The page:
It is slow going, at first. Cassius isn’t very good at his job, compounding his sense of worthlessness. His fortunes shift swiftly when he meets his telemarketing Yoda, Langston. As Langston, Danny Glover coaches Cassius to use his white voice to close sales. Once he moves from white voice padawan to master, Cassius quickly ascends to the ranks of Power Caller. 

As a Power Caller, Cassius is invited to another more elite part of the company. Once situated, Cassius becomes a telemarketing machine. He’s unstoppable. His continued success puts him on the radar of the company’s founder, Steve Lift, played by Armie Hammer, doing his best Tony Robbins meets Tim Ferriss.

If the white voices (David Cross, Lily James, Patton Oswalt) and the surreality wasn’t enough, the film takes a dive right into dystopian science fiction of the best kind. 


I don’t want to spoil this film for anyone. Let’s just say the whole white voice as doorway to economic and social success is the least fantastical thing about this film: gene splicing, company towns, slavery, corporate uprisings, street rebellions, Nigga Shit/Nigga Shit/Nigga Nigga Nigga Shit, nightmare gameshows, the absurdity of videos gone viral (isn’t viral related to infection?), macktivists (played with revolutionary charm and smarm by Steven Yeun), and an ending scene that was so powerful, so breathtaking, the audience (I’ve seen it twice and experienced the same reaction) lost their collective minds. 

Sorry to Bother You feels so necessary to me because what we’re calling the surreality of the film is actually the Black Norm. Granted the film is an exercise in social and political hyperbole, but most Black Folk will understand Cassius’ experience, and will be able to map parallels to their own. To get ahead, for Black Folk, is to code switch — a less violent euphemism for what is really happening when we do it. We give up pieces of ourselves, our cultural and psychic vitality to enter spaces that would rather not have us, to make money to acquire things that don’t bring us joy. The ‘white voice’ is a sign of surrender. It is us vocalizing our defeat in a world where our defeat is necessary for our survival. This is why the ending of Sorry to Bother You was so poignant. Go see this film. Today.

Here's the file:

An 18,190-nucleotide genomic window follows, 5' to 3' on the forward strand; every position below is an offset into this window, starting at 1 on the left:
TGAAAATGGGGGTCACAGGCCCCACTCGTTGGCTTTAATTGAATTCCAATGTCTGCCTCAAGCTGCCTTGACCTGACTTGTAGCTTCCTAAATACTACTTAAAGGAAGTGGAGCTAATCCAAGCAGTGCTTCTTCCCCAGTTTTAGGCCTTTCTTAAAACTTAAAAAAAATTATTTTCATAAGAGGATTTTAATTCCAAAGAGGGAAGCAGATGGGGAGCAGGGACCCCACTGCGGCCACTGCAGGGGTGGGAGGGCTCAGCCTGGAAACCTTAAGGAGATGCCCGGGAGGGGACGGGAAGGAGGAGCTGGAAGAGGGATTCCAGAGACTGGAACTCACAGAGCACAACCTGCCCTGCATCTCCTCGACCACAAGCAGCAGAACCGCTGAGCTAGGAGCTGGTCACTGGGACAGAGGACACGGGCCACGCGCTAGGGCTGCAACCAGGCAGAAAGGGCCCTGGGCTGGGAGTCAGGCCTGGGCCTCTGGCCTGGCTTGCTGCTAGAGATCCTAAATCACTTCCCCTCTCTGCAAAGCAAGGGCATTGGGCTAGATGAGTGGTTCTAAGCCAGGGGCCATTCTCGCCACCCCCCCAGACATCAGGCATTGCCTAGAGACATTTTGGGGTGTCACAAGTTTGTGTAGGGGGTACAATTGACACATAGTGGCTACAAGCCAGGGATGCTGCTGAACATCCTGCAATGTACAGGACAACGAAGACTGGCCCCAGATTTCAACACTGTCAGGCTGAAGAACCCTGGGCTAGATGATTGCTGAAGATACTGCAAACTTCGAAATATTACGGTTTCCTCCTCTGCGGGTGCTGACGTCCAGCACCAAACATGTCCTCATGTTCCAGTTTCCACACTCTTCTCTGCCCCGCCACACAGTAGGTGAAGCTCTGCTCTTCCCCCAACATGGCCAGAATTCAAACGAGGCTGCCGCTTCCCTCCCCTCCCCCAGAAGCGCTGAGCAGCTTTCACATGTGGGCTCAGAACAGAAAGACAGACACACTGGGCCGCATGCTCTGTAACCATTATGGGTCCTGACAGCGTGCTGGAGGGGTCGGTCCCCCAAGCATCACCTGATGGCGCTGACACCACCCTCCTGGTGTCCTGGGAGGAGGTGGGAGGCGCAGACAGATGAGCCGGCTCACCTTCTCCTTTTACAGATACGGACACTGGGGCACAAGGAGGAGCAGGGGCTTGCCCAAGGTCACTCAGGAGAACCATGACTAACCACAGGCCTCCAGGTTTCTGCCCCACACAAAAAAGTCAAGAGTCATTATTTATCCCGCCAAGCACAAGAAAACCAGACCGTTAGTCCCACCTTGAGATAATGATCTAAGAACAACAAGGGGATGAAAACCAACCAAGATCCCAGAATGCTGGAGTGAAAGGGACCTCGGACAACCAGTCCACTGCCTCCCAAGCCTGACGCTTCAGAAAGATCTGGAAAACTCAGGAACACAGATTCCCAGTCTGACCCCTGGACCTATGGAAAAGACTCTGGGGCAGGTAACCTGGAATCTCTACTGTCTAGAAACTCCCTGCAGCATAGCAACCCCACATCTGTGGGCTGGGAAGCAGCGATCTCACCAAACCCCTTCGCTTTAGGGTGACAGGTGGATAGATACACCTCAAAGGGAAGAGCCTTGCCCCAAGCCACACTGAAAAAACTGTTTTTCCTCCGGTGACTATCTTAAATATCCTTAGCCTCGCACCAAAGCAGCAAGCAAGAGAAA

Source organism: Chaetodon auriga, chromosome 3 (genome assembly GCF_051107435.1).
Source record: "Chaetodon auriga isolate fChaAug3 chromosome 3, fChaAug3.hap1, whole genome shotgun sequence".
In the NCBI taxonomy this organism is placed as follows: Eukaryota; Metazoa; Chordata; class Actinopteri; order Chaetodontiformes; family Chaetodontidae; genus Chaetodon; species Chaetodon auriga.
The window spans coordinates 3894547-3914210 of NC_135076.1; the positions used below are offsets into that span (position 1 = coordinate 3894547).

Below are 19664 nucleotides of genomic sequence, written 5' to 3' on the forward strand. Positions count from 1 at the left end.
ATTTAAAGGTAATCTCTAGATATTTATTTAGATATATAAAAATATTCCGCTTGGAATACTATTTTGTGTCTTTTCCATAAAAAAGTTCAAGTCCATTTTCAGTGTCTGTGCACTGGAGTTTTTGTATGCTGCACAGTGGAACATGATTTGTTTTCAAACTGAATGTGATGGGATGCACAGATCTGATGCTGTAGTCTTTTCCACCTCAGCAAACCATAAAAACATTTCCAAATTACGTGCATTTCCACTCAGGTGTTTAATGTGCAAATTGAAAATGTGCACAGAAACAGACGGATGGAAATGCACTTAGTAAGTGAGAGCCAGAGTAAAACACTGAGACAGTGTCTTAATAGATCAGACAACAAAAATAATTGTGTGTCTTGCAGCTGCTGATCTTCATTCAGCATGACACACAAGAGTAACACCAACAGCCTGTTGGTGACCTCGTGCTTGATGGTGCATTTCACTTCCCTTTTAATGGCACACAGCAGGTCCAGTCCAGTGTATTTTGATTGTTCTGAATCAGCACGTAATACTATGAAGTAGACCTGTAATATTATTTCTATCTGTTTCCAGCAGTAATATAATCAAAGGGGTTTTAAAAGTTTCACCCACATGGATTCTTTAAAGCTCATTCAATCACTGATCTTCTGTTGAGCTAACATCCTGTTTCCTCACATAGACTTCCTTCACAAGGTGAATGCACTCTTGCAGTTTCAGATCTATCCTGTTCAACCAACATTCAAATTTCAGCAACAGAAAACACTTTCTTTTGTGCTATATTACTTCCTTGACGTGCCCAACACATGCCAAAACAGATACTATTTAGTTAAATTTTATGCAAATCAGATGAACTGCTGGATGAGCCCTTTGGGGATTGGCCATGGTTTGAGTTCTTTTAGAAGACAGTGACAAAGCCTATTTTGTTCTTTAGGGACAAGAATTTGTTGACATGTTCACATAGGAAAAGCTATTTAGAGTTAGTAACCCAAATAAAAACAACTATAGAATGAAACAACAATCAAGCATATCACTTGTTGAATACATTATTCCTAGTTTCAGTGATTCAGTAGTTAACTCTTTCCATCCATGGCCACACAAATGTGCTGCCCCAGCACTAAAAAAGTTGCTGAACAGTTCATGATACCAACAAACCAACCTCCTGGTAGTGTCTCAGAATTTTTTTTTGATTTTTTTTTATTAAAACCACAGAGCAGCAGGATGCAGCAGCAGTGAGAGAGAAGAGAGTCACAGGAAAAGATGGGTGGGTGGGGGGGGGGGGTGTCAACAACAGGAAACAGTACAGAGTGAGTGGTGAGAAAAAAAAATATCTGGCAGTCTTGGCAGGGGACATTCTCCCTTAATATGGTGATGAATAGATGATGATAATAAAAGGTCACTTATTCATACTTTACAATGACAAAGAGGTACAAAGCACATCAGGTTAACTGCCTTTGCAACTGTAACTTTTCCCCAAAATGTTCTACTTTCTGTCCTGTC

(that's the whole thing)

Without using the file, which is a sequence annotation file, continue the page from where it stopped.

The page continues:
Just one word: Equisapiens. Damn.

Sorry to Bother You is out now.

3 thoughts on “‘Sorry to Bother You’: An Endorsement

  1. “The ‘white voice’ is a sign of surrender. It is us vocalizing our defeat in world where our defeat is necessary for our survival. ”

    Dude, this last sentence hit me hard. I’ve GOT to go SEE THIS.

    Excellent review Shawn. Much love to you guys!

  2. Finally, a review that isn’t hung up on the surrealistic imagery, but acknowledges that it is, at most, half a degree removed from reality! ❤️

    “That movie was so weird.”
    “It was so random.”
    It was the opposite of random. The symbology was meticulously chosen. Walking down the streets of SF or Oakland, you would easily hear any line from the dialog. If the movie felt crazy at all, it’s because life here is actually that crazy.

    Thank you, Shawn!